Prose Header

The Hero Rush

by Scott D. Coon

Part 1 appears
in this issue.

When I got to the fire, it was another tog-house. Surprise, surprise. As always, the scene was coordinated chaos. Ladders went up, water came down, and firefighters and EMT’s ran in all directions while the whole neighborhood watched.

I was the last to arrive. As I pulled up, I could feel everyone looking at me. Maybe it was just paranoia. I decided I’d gear up and jump in before anyone could stop me. At the other end of the chaos, Lt. McKinney and Lt. Everett were arguing in front of the Captain while all three of them threw glances my way. I dressed faster, hoping to outrun whatever decision they were making. My mask was all I had left to put on when George came to get me.

As I walked up to them, Everett was bitching about regulations and risk but McKinney was more sympathetic. “It’ll do him good,” insisted McKinney. “It’s only two weeks.”

Everett didn’t like that answer and he definitely didn’t like the looks of me. If I looked how I felt, then Everett had a point. Still, as soon as the Captain decided in my favor, I took George and took off.

Inside, smoke clogged the air while fire raged through the basement. We took the second floor and found a deadbolt on a splintering bedroom door. No question what we’d find in there. About to kick it in, I hesitated. I hesitated because I found myself too eager to get into that room and for the wrong reason. I don’t know where the urge came from, not after I’d been cursing the little monsters for months. But, standing outside that vault of toggers, I wanted to get in there and put one on me... I needed to.

Telling myself someone could be hurt in there, I kicked the door into shards. Smoke gushed out. A body lay at the center of the room, an adult male. Shelves lined the walls, all crowded with jar after jar of toggers, red and yellow. They hopped at me only to be knocked back by the thick glass. The ghost of that hallucinogenic haze crawled back over my brain; I wanted more and all I had to do was open a jar, any jar.

I had to focus. I put my eyes and my mind on the body in the middle of the room. He had no vitals. This guy was gone, I knew it, but I had to try... I had to focus on something... anything but the toggers. I put a respirator on the dead guy and pumped his heart.

George grabbed my arm. “He’s dead. We gotta get out of here.” His eyes shot back and forth, watching the toggers as if, at any moment, one would escape. “I’ll take him,” he ordered. “Let’s go!”

George took the body and left me in there alone. What happened next was not me. It was like watching myself on TV, doing something I did at another time, in another state of mind. My hand snatched a red togger and stuffed the jar into my empty respirator case. Part of me silently begged George to see the bulge. Another part of me kept me hunched over to shroud it within my gear.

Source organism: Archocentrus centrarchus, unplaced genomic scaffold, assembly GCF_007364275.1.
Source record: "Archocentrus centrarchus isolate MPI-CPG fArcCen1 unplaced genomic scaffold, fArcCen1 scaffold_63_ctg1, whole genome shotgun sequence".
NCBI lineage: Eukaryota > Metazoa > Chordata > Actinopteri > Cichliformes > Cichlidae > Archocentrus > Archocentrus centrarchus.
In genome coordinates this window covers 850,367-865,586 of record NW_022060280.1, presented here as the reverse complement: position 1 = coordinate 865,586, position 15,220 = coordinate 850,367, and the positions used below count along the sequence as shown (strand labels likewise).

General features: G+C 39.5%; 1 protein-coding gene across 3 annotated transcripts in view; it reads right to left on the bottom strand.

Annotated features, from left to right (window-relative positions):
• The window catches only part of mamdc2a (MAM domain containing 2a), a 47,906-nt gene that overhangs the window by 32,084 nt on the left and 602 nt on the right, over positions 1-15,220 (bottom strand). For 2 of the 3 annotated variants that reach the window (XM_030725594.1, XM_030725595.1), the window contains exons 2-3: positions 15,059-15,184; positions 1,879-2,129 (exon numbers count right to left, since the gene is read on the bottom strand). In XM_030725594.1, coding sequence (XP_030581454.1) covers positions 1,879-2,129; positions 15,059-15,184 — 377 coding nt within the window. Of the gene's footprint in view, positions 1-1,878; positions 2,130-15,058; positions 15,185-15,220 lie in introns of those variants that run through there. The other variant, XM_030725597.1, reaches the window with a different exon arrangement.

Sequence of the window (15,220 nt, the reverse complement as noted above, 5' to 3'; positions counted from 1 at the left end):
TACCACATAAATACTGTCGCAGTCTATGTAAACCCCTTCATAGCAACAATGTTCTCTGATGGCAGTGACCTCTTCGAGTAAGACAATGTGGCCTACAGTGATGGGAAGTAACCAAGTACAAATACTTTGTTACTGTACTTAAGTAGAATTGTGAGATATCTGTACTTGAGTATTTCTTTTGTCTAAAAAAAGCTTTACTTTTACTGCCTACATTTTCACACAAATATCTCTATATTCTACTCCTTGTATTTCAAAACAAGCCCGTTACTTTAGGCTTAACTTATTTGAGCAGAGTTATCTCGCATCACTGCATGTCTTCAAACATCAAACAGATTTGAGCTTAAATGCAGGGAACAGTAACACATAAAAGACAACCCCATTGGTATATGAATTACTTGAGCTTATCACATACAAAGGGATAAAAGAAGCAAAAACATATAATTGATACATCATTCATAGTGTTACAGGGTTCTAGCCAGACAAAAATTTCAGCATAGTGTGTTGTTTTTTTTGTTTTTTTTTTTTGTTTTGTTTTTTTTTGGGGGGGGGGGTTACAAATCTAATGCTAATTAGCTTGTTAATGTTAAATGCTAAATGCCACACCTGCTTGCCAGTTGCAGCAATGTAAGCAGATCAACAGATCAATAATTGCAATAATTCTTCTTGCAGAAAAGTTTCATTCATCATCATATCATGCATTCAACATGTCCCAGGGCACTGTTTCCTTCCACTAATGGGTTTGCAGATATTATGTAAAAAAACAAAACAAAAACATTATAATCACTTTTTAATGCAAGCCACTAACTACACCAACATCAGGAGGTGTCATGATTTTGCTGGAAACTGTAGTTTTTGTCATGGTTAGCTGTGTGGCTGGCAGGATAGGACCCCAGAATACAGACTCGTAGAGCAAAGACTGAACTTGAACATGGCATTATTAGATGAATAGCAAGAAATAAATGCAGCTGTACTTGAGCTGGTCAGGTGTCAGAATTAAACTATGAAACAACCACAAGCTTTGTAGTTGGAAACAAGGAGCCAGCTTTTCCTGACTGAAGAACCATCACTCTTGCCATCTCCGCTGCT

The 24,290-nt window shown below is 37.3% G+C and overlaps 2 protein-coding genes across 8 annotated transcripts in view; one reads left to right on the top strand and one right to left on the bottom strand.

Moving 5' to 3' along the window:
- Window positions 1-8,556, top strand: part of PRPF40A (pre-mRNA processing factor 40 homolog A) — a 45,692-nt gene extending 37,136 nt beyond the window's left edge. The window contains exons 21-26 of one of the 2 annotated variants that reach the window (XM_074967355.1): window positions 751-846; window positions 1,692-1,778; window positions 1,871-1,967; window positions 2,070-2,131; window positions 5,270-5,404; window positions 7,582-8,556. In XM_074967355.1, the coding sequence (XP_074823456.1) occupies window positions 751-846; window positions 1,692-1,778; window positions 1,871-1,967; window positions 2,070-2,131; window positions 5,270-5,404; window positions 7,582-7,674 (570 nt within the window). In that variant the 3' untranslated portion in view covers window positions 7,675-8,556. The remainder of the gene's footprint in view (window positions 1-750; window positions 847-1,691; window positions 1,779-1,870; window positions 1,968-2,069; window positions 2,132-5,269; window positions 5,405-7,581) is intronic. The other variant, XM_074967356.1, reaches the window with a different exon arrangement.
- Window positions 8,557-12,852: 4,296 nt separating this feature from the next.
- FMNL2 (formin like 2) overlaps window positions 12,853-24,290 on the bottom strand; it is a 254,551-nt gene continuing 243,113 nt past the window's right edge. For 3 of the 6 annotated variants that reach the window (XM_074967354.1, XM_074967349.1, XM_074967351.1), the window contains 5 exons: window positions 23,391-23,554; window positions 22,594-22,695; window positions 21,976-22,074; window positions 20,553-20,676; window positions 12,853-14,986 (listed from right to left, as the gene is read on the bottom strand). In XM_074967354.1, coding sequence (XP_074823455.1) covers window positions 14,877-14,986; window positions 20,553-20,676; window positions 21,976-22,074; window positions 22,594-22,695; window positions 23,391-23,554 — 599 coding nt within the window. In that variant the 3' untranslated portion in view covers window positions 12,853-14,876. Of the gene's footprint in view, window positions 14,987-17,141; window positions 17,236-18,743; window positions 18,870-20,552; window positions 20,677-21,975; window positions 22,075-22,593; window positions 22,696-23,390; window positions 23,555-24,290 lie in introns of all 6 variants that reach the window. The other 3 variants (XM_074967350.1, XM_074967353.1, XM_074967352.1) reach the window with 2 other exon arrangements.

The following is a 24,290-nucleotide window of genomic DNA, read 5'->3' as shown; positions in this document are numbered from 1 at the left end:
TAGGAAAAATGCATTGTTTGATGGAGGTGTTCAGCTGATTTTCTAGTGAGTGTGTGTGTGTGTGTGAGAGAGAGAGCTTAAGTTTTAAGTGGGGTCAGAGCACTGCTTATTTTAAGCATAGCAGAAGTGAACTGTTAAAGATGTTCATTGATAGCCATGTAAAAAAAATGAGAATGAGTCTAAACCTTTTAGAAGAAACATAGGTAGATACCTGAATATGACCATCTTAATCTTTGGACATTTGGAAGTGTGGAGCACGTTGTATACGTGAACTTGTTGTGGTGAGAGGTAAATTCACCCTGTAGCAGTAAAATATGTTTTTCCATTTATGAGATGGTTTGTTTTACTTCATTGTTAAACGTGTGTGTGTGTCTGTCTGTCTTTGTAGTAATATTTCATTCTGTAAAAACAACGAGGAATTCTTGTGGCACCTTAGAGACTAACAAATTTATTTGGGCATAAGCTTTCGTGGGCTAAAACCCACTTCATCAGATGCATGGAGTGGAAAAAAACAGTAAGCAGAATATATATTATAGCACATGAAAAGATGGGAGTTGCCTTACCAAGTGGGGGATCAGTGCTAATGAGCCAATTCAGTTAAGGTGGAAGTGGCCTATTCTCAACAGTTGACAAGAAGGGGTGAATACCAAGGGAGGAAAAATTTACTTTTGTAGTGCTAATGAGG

Outside, the body was declared dead. Water flooded the basement; smoke poured out. My part was done. As I cut a casual beeline to my car, the Captain grabbed my shoulder. “You okay there, Franklin?”

Standing face-to-face with him, I imagined my eyes cartoonishly wide. “Yeah,” I said, pretending to be calm, “just glad to be back.” Don’t you see that my respirator case is full?!

He smiled. “Good. Sometimes you just need to get back in there.”

“It’s what I do,” I told him. “I save people.” I’m freaking out and you see none of it?! Stop me! “I wouldn’t know anything else.” I smiled.

He patted my back. “Just like me.”

Are you blind?! For the love of reason, how can a Captain not see the condition I’m in?!

“Look,” he continued. “You still have two weeks so it’s up to you if you want to respond until then, okay? Whatever you need. Toggers are no joke, you know.”

“I know.” I wanted to scream. “Thank you, Captain.”

I got out of there and got home but not without Dave catching me in the hall again. “Howdy, neighbor,” he sang out of nowhere.

“What?!” I barked, shocking even myself.

“Sorry,” said Dave, “didn’t mean to scare ya.”

“What, were you waiting for me or something?” My words came shrill and mean. It wasn’t me. Why was I acting like this?

“Nah, I can hear that ancient land yacht of yours ten blocks away, dude. You must be the last person in this building not in an electric. Time to upgrade... or at least get that dinosaur serviced.”

The healed puncture wounds between my shoulder blades began to itch. The togger called to me. Without a word, I walked away. Dave just watched, his gaze following me into my apartment.

Inside, I dropped my stuff and dug into my case, hoping the little monster would be dead. No such luck. Surrounded by my scattered gear, we sat and stared at each other, the togger and me, its tiny black eyes, so hungry, so evil. Kill it, I told myself, kill it now.

My right hand reached for the jar. I didn’t know what I would do. Would I free the monster or save myself? My left hand tightened around the lid. My right hand turned. I was going to let the togger out. It danced, its needles playing a happy song upon the glass floor. I paused. “Don’t do this,” I said aloud as if that would stop me. “What about Mom?” I added, firing a volley of guilt. But the lid was almost off... and I needed it!

A thud-thud-thud at my door ripped me from my internal war. “Hey, Superman,” yelled Dave, “open up.”

Scrambling, I hid the jar in the back of my closet and rushed back to the living room before the guilt hit me; hiding the togger in there with my t-shirts felt like spitting on a soldier’s grave... but no time for reverence now.

I stopped short of opening the door. “What do you want?” I called to Dave.